Sustainable Travel Policies: Are They More Than Just Words?
We wanted to know how robust Higher Education sector policies were when it comes to including clear guidance on the ‘how’ of sustainable travel. So, we asked our attendees the following:
- Have you changed your travel policy to drive better sustainable buying?
Seventy-one percent of respondents said their university hadn’t, or that they weren’t sure if they had. This highlights the gap between great intentions and knowing where and how to get started. We experienced the same at Clarity, hence the relationship with Greengage.
There is so much to learn about sustainability in the context of balancing the need to travel while following a carbon reduction strategy. Historically, many institutions included somewhat vague statements in their travel policies about the need to keep travel volumes to a minimum, with little or no support on how to achieve it. The good news is that we are seeing significant changes with some institutions implementing bold programmes to cut travel related emissions.
The results also speak to challenges with internal communications – you can have an excellent sustainable travel policy, but if your travellers don’t know about it, it’s not going to have any impact.
Action: Include Practical Guidance to Make Your Sustainable Travel Policy More Meaningful
While creating an impactful sustainable travel policy can be a challenge, here are some tips worth considering:
- Your travel policy should actively discourage short haul trips altogether and encourage video calls.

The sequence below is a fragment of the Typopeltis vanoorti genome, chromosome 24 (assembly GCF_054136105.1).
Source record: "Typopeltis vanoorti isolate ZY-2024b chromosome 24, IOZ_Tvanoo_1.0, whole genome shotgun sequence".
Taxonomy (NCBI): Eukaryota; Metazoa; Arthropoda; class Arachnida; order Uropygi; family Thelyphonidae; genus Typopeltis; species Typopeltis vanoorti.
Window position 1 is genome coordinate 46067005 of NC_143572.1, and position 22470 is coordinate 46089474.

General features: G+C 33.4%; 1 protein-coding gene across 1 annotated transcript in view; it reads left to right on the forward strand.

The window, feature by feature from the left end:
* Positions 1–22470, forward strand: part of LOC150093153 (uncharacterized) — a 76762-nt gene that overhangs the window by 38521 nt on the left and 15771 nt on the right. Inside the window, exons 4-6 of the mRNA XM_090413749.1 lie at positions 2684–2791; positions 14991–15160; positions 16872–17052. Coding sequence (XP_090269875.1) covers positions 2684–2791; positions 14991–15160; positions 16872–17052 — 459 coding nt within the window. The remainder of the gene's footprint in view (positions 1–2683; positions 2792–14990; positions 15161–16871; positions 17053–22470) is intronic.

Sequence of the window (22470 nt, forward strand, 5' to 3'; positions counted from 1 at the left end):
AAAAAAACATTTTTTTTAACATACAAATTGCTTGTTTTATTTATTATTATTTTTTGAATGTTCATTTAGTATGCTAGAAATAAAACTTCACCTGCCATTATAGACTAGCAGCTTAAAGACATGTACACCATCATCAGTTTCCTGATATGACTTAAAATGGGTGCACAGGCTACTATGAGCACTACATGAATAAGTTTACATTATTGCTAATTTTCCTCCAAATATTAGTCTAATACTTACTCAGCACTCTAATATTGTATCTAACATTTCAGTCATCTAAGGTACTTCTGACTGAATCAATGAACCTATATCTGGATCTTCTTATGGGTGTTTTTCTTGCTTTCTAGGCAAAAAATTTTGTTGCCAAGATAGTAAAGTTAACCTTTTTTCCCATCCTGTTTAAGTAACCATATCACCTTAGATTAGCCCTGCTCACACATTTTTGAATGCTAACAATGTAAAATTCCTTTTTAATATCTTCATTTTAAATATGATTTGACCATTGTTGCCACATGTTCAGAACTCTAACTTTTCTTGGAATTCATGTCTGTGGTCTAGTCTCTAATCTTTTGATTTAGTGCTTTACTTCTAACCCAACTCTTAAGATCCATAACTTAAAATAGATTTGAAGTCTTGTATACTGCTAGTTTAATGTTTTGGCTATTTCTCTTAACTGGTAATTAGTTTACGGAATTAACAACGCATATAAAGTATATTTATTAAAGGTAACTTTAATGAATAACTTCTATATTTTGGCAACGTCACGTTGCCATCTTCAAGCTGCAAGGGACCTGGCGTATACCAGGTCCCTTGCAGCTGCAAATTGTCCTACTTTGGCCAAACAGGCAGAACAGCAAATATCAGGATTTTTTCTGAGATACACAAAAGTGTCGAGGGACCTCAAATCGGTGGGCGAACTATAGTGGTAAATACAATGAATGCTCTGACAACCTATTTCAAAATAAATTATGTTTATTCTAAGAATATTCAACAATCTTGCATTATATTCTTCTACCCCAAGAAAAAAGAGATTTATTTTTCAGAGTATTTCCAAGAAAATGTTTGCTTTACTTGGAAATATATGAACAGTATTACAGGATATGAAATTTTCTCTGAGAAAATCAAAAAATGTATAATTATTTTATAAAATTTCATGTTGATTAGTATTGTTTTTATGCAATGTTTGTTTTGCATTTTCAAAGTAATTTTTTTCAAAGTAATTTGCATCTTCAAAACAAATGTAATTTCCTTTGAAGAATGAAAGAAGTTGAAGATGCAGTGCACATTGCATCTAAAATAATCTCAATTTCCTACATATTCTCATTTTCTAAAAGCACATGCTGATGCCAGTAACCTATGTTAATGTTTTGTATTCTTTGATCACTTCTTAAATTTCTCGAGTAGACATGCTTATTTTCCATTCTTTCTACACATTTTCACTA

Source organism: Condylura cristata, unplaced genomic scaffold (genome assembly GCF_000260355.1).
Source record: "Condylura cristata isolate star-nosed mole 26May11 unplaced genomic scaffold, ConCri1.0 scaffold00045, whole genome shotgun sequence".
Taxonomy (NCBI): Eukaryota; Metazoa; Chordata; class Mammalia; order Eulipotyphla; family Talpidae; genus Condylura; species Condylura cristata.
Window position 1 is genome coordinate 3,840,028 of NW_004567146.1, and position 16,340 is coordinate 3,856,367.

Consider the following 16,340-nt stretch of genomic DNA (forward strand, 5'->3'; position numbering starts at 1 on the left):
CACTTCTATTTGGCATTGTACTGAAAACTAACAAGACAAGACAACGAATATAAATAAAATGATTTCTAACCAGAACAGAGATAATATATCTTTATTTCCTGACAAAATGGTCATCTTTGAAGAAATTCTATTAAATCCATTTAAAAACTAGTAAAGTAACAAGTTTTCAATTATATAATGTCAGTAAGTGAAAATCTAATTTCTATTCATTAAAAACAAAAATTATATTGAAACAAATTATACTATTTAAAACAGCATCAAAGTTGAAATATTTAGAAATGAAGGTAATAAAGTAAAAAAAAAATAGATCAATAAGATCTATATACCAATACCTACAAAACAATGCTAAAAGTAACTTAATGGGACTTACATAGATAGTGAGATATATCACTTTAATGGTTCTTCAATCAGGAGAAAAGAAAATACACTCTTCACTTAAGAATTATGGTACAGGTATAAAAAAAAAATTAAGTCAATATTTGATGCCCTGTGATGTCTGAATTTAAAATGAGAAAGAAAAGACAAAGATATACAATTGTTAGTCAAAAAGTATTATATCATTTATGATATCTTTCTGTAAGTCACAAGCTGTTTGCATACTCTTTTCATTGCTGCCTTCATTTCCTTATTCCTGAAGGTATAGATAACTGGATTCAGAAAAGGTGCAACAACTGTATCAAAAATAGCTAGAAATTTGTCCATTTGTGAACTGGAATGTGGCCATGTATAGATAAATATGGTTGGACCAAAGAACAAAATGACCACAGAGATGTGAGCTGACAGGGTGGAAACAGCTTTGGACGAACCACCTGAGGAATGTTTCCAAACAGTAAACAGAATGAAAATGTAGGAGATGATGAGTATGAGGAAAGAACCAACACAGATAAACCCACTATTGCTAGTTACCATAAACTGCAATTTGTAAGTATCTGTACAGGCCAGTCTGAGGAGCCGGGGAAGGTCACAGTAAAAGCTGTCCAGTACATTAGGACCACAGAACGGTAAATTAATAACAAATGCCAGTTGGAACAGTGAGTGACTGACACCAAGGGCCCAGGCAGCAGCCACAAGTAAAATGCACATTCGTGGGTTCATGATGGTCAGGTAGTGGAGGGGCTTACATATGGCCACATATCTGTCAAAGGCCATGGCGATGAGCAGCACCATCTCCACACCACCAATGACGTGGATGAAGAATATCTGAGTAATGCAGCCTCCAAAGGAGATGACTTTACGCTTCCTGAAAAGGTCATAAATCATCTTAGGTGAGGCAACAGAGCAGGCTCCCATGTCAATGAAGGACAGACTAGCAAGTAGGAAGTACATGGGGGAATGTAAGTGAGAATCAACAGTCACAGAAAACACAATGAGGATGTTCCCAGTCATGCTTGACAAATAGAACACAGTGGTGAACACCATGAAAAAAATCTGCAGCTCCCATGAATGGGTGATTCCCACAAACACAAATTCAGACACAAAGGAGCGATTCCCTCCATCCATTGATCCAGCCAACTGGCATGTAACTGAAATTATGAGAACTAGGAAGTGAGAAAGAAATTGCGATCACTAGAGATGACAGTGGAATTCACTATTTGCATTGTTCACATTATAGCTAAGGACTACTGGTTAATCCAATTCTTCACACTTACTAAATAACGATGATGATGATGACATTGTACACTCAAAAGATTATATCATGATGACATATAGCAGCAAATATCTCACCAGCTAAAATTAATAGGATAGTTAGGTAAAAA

- You can develop a decision hierarchy that provides clear guidance on when certain types of travel are permissible.
- Point-of-sale message prompts will remind bookers of the need to consider video conference as opposed to booking travel.
- If such travel must happen, ensure your policy has an approval process in place to capture reasons why a video call won’t work.
- Incentivise the use of cleaner modes of transportation such as trains, biofuel aircraft and electric vehicle rentals.
- Use carbon reporting data to allocate budgets at an individual, departmental or institutional level, making people accountable for their carbon budget. Such an approach will focus the minds of bookers to carefully consider their travel options before they ‘draw down’ on their carbon credits each time they plan to travel.
Hearts and Minds: Are Universities Making the Cultural Change to Support Sustainable Travel?
We wanted to get a sense of how the ‘walk’ is aligning with the ‘talk’ at universities across the UK, so we asked attendees:
- Will your travellers or bookers select a more sustainable option, even if it could cost more money?
Only 10% of respondents said yes but, interestingly, 66% were not sure. This suggests that most were perhaps not altogether averse to the idea, provided the benefits can be quantified.
But therein lies the conundrum. The effects of carbon reduction on climate change are very real but we won’t feel the benefits for a few years yet. For certain, any organisation committed to net zero carbon will only achieve it by making a cultural shift, doing things differently and by challenging existing behaviours.